If we recognize how precious this opportunity is and understand the value of our own existence, we will immediately feel a sense of great Human Life That gratitude will turn into a strong determination never to waste a moment of this life, and to dedicate it entirely in the best way that we possibly can. Let us consider how many beings in the world have this extraordinary opportunity, as doing so can help us realize just how fortunate we are.
Looking around, we can see that there are countless beings in the world. If we turn over a single rock, hundreds of insects could be crawling. If we had a microscope, trillions more creatures would become visible. Billions of bacteria, I am told, live in our intestines alone.
According to Buddhism, every one of them has a mind and seeks happiness. The beings we can see, moreover, are just the tip of the iceberg. Like the cultures around the world that traditionally believe in invisible beings such as angels, gods, demons, and ghosts, Buddhists also believe in numerous classes of invisible beings. Many of these beings exist in our midst, in the very place where we now sit and breathe.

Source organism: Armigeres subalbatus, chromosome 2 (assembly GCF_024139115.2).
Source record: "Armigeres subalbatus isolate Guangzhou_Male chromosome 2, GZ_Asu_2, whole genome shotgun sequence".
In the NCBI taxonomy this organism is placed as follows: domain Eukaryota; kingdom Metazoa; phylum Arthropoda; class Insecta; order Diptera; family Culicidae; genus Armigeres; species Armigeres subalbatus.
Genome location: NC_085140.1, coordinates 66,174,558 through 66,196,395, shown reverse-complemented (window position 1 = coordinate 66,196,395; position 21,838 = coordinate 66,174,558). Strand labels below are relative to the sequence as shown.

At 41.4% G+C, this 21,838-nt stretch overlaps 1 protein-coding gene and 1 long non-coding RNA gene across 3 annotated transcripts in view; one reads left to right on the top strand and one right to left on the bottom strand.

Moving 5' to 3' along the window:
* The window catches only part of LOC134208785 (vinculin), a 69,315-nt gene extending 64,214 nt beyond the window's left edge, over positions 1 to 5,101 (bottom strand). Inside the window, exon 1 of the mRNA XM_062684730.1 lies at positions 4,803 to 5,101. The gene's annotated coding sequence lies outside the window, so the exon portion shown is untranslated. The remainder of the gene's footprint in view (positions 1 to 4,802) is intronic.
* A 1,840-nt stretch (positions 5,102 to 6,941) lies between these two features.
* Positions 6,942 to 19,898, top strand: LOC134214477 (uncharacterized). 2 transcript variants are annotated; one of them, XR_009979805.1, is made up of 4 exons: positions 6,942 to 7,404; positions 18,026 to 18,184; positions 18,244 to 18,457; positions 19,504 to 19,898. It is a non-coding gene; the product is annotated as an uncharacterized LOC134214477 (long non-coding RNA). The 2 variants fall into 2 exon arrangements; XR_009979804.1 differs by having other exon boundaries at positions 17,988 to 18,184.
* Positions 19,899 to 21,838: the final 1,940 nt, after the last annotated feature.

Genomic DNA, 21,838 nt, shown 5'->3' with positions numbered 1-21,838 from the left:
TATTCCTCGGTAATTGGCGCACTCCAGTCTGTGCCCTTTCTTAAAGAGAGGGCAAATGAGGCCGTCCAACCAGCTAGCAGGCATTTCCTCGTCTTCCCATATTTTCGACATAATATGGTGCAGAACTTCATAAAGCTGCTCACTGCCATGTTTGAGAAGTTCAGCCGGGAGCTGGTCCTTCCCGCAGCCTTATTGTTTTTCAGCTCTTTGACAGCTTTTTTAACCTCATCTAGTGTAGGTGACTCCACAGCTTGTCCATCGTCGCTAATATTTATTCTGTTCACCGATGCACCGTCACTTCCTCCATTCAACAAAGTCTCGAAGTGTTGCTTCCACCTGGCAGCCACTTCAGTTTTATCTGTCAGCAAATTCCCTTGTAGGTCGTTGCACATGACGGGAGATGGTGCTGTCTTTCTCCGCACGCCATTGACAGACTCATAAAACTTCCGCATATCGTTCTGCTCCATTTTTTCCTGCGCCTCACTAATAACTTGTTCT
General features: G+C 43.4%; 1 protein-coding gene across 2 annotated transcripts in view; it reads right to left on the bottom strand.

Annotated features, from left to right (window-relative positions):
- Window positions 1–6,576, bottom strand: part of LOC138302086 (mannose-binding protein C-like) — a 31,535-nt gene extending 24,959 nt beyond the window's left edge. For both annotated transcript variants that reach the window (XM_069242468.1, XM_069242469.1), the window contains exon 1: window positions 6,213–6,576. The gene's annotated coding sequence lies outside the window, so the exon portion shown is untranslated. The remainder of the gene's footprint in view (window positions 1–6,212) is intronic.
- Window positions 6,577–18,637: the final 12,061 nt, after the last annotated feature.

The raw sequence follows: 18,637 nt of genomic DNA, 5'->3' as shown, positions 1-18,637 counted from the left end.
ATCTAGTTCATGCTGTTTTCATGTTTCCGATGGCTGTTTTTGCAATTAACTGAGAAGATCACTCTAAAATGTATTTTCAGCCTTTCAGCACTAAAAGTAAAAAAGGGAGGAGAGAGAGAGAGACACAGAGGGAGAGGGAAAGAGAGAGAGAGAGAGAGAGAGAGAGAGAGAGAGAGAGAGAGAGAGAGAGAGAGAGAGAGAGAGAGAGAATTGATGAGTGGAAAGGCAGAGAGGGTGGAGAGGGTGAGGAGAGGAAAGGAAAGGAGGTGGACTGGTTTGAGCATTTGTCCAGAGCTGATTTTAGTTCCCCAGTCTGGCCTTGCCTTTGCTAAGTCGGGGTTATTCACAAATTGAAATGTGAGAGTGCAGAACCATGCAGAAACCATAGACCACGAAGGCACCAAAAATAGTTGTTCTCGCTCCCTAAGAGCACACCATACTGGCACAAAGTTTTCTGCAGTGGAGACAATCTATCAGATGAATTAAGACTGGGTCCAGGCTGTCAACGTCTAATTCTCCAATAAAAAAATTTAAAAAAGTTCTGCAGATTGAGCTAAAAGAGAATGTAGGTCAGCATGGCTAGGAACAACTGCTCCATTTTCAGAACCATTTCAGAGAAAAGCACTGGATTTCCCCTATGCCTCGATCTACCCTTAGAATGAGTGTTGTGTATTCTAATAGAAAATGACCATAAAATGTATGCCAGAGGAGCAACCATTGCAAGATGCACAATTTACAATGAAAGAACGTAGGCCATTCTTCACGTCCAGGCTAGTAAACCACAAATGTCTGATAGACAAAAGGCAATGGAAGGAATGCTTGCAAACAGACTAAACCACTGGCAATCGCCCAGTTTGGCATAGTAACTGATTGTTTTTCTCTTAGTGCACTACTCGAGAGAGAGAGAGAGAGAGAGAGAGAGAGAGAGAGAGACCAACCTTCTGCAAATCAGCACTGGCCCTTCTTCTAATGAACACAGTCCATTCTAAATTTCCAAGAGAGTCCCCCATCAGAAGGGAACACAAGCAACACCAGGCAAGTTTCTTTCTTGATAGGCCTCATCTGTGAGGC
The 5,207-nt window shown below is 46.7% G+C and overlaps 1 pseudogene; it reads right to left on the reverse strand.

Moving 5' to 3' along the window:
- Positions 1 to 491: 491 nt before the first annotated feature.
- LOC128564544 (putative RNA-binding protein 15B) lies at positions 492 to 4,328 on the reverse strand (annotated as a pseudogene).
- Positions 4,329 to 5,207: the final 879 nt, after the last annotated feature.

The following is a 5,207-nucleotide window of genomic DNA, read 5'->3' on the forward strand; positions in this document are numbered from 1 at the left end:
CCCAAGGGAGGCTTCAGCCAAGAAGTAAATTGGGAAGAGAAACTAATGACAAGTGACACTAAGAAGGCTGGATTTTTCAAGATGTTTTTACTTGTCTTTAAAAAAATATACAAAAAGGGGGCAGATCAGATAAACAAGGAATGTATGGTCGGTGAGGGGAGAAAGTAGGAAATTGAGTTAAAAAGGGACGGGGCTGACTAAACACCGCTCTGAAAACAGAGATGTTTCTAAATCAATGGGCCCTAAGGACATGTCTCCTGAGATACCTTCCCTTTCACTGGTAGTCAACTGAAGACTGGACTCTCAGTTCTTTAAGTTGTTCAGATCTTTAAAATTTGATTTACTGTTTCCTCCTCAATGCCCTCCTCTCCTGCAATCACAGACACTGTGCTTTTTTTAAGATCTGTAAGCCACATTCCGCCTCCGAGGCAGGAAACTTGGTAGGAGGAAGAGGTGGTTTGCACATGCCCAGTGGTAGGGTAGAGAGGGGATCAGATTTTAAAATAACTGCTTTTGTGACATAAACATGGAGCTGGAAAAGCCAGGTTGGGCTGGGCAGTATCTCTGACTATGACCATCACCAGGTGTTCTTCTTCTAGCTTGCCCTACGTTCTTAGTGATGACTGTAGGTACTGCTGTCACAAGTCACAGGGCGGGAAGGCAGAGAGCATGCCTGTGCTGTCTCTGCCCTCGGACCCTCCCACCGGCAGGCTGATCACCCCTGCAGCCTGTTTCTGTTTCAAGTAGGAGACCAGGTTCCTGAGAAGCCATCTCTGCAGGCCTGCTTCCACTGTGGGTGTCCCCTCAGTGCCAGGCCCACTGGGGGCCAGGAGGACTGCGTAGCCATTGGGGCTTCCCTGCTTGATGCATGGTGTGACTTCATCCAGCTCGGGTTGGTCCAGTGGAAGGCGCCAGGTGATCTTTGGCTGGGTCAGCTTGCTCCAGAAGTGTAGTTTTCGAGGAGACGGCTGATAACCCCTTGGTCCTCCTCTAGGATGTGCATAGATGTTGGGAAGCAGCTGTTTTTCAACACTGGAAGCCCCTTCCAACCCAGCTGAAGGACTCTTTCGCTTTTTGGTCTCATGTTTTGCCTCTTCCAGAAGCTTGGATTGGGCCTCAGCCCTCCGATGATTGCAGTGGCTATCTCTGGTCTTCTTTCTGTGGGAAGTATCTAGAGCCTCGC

Yet among this vast and wondrous array of visible and invisible life, human beings possess the greatest potential for realizing enlightenment, as we have the intellectual capacity, incentive, and stamina to seek a spiritual path and stick with it. Consider animals and hell-beings, to take two examples.
These beings endure such fear, pain, and dullness that they lack the strength to gather even a trace of the qualities of enlightenment. Now take beings like the long-lived gods, who might seem to be luckier than we are, what with their beautiful light-bodies and access to all sorts of delights. The truth, however, is that the gods—unlike human beings, who taste both happiness and suffering and therefore have the incentive and the ability to seek enlightenment—are too rapt in their sensual pleasures and lack any experience of pain that might spur them to do spiritual work.